MEM INST OSWALDO CRUZ, RIO DE JANEIRO, 110(6) September 2015
PAGES: 822-823 DOI: 10.1590/0074-02760150273 Genome announcement and Highlights
Draft genome sequence of Bacillus thuringiensis 147, a Brazilian strain with high insecticidal activity

Luiz Carlos Bertucci Barbosa1,+, Débora Lopes Farias2, Isabella de Moraes Guimarães Silva2, Fernando Lucas Melo3, Bergmann Morais Ribeiro3, Raimundo Wagner de Souza Aguiar2

1Universidade Federal de Itajubá, Instituto de Recursos Naturais, Itajubá, MG, Brasil
2Universidade Federal do Tocantins, Departamento de Engenharia de Bioprocessos e Biotecnologia, Gurupi, TO, Brasil
3Universidade de Brasília, Departamento de Biologia Celular, Brasília, DF, Brasil

Abstract

Bacillus thuringiensis is a ubiquitous Gram-positive and sporulating bacterium. Its crystals and secreted toxins are useful tools against larvae of diverse insect orders and, as a consequence, an alternative to recalcitrant chemical insecticides. We report here the draft genome sequence of B. thuringiensis 147, a strain isolated from Brazil and with high insecticidal activity. The assembled genome contained 6,167,994 bp and was distributed in seven replicons (a chromosome and 6 plasmids). We identified 12 coding regions, located in two plasmids, which encode insecticidal proteins.

Bacillus thuringiensis is a Gram-positive bacterium that has been isolated from a range of ecosystems including soil, water and dead insects, among others. B. thuringiensis is a spore-forming bacterium that synthesises parasporal crystalline inclusions containing Cry and Cyt proteins (also known as δ-endotoxins) and some of these are toxic against a wide range of insect orders, nematodes and human cancer cells (Palma et al. 2014). B. thuringiensis isolates can also synthesise and secrete other insecticidal proteins during the vegetative growth phase, which are designated vegetative insecticidal proteins (Vip) and secreted insecticidal protein (Sip). Furthermore, other predicted toxins are also produced by B. thuringiensis strains, but their toxicity has yet to be proven (Palma et al. 2014).

The crystals and secreted toxins of B. thuringiensis are highly specific for their hosts and have therefore gained worldwide importance as an alternative to chemical insecticides, motivating the search for new B. thuringiensis isolates to identify and characterise new insecticidal proteins (Pardo-López et al. 2013, Palma et al. 2014). Accordingly, whole genome sequence of these isolates can be an important starting point. In this study, we determined the draft genome sequence of B. thurin-giensis 147, a strain isolated from soil samples in the state of Tocantins, Brazil. Toxicity assays of this strain have shown high insecticidal activity against larvae from Aedes aegypti (Diptera: Culicidae) and Spodoptera frugiperda (Lepidoptera: Noctuidae).

For genome sequencing, total DNA (chromosome and plasmids) was isolated using the Wizard Genomic DNA Purification kit (Promega) from fresh overnight cultures. Whole-genome sequencing was performed with the MiSeq platform (Illumina, USA), located at the High-Performance Genome Centre of Federal District (Brasília, Brazil) using the 600-cycle MiSeq reagent kit v.3 (Illumina). A total of 2,614,978 paired-end reads were generated at a read length of 150 bp. A quality control of these reads was performed with the FastQC tool (bioinformatics.babraham.ac.uk/projects/fastqc/). De novo genome assembly was carried out with SPAdes 3.5.0 (Bankevich et al. 2012). The final draft genome assembly consisted of 94 contigs (length > = 500 bp), with a total size of 6,167,994 bp, N50 value of 205,568 and a mean guanine-cytosine content of 34.90%. A BLAST analysis (blast.ncbi.nlm.nih.gov/blast/Blast.cgi) of each contig showed that the assembled genome was distributed in seven replicons: a circular chromosome and six plasmids. The genetic information about these replicons is summarised in Table I.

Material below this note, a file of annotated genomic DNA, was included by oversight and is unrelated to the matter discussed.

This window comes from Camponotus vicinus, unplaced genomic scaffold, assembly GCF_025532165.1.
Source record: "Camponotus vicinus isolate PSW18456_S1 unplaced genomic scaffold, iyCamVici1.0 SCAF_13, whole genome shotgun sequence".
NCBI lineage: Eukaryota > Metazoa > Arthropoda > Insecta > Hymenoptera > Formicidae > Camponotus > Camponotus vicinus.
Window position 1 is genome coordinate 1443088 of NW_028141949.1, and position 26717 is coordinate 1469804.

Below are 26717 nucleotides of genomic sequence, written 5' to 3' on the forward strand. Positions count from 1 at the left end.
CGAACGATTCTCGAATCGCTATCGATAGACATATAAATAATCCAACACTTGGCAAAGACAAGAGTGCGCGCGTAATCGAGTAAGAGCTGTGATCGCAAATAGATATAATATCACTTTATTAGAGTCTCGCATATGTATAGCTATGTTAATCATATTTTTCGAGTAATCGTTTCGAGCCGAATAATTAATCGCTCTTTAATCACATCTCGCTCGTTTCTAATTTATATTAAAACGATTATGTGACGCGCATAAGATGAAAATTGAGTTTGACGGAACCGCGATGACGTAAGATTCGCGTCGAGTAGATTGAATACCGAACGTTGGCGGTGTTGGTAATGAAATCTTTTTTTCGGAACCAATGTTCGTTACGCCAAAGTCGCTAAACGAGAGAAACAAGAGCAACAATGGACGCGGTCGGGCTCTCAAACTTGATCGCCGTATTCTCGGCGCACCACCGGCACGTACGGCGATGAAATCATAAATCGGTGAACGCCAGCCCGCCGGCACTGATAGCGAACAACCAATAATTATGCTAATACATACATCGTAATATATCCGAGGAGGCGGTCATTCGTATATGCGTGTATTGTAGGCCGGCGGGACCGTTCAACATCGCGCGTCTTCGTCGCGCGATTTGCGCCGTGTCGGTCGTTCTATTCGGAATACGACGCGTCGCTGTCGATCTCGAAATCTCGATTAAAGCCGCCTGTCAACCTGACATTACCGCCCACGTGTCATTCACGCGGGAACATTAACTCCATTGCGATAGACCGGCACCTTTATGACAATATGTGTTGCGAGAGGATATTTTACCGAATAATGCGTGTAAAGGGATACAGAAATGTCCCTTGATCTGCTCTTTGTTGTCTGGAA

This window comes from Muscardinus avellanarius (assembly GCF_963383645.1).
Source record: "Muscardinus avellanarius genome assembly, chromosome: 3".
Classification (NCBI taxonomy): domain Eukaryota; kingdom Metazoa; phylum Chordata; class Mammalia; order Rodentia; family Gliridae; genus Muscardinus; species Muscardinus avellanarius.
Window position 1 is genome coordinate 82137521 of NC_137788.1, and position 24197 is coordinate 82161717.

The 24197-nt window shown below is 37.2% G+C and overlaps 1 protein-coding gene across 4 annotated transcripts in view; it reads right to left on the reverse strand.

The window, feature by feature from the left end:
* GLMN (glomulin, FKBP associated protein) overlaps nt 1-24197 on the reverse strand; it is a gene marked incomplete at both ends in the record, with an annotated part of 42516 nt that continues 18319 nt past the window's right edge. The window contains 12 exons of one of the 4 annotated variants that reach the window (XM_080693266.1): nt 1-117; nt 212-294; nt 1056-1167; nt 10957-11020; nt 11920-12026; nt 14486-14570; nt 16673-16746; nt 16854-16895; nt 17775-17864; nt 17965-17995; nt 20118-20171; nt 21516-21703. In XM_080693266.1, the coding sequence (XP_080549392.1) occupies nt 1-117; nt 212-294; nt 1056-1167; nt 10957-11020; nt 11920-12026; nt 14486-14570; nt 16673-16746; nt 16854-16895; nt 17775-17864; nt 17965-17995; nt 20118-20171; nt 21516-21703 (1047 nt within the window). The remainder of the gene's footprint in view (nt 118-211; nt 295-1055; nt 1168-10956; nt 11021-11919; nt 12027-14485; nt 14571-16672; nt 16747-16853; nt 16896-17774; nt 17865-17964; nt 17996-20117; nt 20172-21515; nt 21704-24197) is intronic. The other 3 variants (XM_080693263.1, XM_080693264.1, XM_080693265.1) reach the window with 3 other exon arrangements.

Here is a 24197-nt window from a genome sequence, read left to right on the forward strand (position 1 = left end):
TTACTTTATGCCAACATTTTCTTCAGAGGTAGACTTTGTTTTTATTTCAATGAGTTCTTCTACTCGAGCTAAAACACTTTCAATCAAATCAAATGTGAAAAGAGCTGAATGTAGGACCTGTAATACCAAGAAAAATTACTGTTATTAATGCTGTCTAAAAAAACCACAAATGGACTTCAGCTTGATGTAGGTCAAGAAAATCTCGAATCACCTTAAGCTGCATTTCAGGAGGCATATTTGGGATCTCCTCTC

Automated annotation, carried out using the RAST annotation server (Aziz et al. 2008), showed that the draft genome of B. thuringiensis strain 147 contains 6,319 predicted protein-coding sequences and 138 predicted RNAs (rRNAs and tRNAs). These data are consistent with other published complete genomes from B. thuringiensis strains (Doggett et al. 2013, Liu et al. 2014, Johnson et al. 2015). In addition to the analysis performed by the RAST annotation server, the identification and annotation of insecticidal genes were performed with BLAST (Altschul et al. 1997), using a custom insecticidal toxin database from B. thuringiensis. The local custom database was constructed with amino acid sequences of δ-endotoxins (Cry and Cyt), secreted toxins (Vip and Sip), proteins called "mosquitocidal toxin" and haemagglutinin-related proteins, all retrieved from the curated UniProtKB database (uniprot.org/uniprot/). All insecticidal proteins identified using a local database were confirmed using remote BLAST (blast.ncbi.nlm.nih.gov/blast/Blast.cgi). Insecticidal genes were confined to two plasmids. Plasmid 1 and plasmid 4 were found to harbour one and 11 insecticidal genes, respectively. Table II summarises the regions of the assembled contigs that encode insecticidal proteins.

This Whole Genome Shotgun project has been deposited at DDBJ/EMBL/GenBank under the accession LFXM00000000. The version described in this paper is version LFXM01000000.

 

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Financial support: CNPq, SECT-TO
+ Corresponding author: This e-mail address is being protected from spambots. You need JavaScript enabled to view it.
Received 21 July 2015
Accepted 21 August 2015

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